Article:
Speaking to Yedioth Ahronoth, past intelligence agency directors call for tougher approach to extremist settlers
Times of Israel
Amid growing concern in the government over unchecked violence by extremist settlers, the six living former chiefs of the Shin Bet security service commented publicly on the attacks, calling the attackers “Jewish terrorists.”
Speaking to Yedioth Ahronoth on Thursday, the ex-directors — Avraham Shalom (1981-1986), Yaakov Peri (1988-1994), Carmi Gillon (1995-1996), Ami Ayalon (1996-2000), Avi Dichter (2000-2005), and Yuval Diskin (2005-2011) — urged Israel to do more to combat the trend, with many insinuating that the security services were being too soft on settler violence in the West Bank.
“There are no results because the government doesn’t say to Yoram Cohen, the head of the Shin Bet, to get results, despite the massive damage this is causing us,” said Gillon. “They are handling these rioters with kid gloves, so they are refusing to talk during interrogations — but there are interrogation methods, and even the worst Hamas operatives talk in the end…Therefore we need to deal with rioters as we dealt with the Jewish underground and like we dealt with Kach terrorists — to come down on them with force, to put them into prison for many years and create deterrence.”
“First of all, we need to define what is happening in the territories as Jewish terror,” Ayalon said. “ All of the other definitions coming from the prime minister, from the ministers, or the president — ‘hate crime,’ ‘bad seeds,’ and such — are meaningless. Laundered words. And until they do this, they won’t solve the problem. The Shin Bet knows what it’s supposed to do, but it can only do it once things are described as they are.”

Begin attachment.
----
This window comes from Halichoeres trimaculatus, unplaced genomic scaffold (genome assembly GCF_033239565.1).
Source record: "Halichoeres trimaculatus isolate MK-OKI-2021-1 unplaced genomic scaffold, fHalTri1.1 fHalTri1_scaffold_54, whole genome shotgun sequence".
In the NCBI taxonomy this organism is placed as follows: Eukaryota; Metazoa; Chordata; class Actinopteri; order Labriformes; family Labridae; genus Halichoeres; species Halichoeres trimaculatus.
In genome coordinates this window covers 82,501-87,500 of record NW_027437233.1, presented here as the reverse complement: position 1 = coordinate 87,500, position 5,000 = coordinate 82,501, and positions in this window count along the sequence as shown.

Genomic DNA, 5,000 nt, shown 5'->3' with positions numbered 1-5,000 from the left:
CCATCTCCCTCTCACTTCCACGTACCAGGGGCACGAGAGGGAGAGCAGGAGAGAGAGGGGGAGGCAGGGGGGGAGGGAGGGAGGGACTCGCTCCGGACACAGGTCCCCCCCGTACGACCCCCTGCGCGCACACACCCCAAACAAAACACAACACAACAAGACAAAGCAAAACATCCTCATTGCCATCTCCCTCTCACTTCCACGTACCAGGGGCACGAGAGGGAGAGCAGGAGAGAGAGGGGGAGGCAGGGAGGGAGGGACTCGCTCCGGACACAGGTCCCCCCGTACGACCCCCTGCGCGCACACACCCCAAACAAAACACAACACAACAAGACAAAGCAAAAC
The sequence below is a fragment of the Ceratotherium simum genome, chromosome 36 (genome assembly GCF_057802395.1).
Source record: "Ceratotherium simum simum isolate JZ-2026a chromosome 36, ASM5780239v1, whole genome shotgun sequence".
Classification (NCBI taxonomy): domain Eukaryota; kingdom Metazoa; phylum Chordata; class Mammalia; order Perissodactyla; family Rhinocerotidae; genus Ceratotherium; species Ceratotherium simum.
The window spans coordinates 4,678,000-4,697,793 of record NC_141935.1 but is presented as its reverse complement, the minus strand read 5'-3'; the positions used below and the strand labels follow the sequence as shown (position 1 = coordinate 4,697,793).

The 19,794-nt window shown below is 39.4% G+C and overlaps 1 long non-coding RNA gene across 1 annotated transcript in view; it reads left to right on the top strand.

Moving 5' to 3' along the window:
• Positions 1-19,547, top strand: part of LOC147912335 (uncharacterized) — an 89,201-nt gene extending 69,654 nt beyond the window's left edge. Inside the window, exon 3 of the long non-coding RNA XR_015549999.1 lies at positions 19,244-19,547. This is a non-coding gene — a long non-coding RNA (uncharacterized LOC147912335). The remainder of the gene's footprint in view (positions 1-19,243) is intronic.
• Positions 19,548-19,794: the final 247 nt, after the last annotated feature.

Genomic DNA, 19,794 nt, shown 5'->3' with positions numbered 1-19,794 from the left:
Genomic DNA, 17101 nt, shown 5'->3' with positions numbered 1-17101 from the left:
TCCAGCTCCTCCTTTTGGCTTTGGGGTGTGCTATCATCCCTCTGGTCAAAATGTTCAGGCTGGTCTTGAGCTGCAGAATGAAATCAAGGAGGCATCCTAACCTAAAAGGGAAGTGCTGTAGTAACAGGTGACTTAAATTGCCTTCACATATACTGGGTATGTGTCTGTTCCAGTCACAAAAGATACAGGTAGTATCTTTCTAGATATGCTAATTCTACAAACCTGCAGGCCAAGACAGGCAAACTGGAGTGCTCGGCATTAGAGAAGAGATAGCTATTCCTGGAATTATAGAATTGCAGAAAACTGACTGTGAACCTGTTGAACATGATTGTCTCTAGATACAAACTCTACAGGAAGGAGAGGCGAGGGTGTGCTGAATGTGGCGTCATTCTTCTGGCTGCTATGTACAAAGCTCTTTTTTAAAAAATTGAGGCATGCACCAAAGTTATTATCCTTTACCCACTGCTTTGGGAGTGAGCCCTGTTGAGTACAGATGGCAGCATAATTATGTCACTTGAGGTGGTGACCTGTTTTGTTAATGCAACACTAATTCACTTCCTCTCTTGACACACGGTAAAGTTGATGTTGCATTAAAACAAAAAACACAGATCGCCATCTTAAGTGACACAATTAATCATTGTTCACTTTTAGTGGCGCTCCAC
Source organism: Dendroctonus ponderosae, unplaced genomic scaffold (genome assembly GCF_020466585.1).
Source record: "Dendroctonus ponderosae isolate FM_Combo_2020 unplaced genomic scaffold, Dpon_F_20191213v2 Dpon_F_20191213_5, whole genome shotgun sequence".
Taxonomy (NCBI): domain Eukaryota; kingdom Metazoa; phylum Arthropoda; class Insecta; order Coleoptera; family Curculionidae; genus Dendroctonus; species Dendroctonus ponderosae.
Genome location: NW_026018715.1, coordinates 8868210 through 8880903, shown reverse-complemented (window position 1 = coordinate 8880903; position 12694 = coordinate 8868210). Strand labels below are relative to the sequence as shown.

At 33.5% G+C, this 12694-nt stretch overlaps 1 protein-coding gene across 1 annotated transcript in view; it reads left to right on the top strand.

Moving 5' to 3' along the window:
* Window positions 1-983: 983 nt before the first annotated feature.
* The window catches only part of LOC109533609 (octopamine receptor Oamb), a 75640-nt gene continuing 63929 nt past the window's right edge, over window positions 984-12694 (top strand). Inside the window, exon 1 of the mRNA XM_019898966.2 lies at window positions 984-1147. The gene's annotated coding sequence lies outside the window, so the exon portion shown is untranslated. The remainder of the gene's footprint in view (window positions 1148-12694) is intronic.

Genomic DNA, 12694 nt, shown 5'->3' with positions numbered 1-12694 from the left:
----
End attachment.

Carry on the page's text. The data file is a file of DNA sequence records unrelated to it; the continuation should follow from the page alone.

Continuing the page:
But Yaakov Peri, currently science minister, did not agree that the police need to adopt a drastic new approach. “There is no mincing of words here — Israel Police is already handling these incidents, and if it needs the help of the Shin Bet, I believe it would receive it. We are not talking about a complicated crime here, and we don’t need to use sophisticated forces to catch a few dozen rioters whom everyone knows. Something severe was done, but we need to keep things in perspective — they are much more simple than what is being presented. There will be consequences. I heard they already started making arrests.”
Avraham Shalom concurred with Peri that the Shin Bet does not need to make major changes in its approach, but does think it needs to get more results. “What happened in Yitzhar is indeed Jewish terror. It’s terror, because it wasn’t done for money, or as part of fight between neighbors. This is terror that serves a political idea in a violent and dangerous fashion, and the Shin Bet needs to deal with it as it deals with everything that undermines the security of the state. Do I see hesitation in the way the Shin Bet is operating? From my familiarity with the people there, the answer is no. I don’t know why there still aren’t results, because I am not an expert on the details, but the Shin Bet doesn’t need to wait for the government’s instructions on this — just like the police doesn’t wait when it’s fighting thieves. This is the Shin Bet’s mandate, and this is what it needs to do.”
Dichter, however, called for major changes.
“There are no results because the system is forgiving and the punishment in the court is a joke,” he said. “We need to differentiate between the cases: Not every person who disturbs the peace and punctures tires is a Jewish terrorist, but an attack of dozens of youths, and an attack on an IDF position is certainly …True, they didn’t killed the soldiers and didn’t take them captive, but they did exactly what terrorists are doing: Took the law into their own hands, spread destruction and hurt people in order to force the state to obey their wishes, in an undemocratic and illegitimate way.”
Diskin feared that the extremists would become more violent if determined action weren’t taken. “Beyond the necessary law enforcement measures, the most effective treatment is a complete denunciation of the behavior, and especially of the people involved — well-known to the settlers, and not only to the Shin Bet, army, and police. The people involved in actions like this against Palestinians and Arab Israelis or against the IDF could become in the future a lethal weapon against soldiers and against leaders.”
The comments of the ex-directors come after three days of increasingly violent confrontations between Yitzhar settlers and security forces that culminated early Tuesday morning with residents raiding an IDF command post near the settlement after security forces pulled down a number of illegal buildings.
By Thursday morning, the Israel Police had arrested seven settlers who were suspected of taking part in the assault on the IDF post.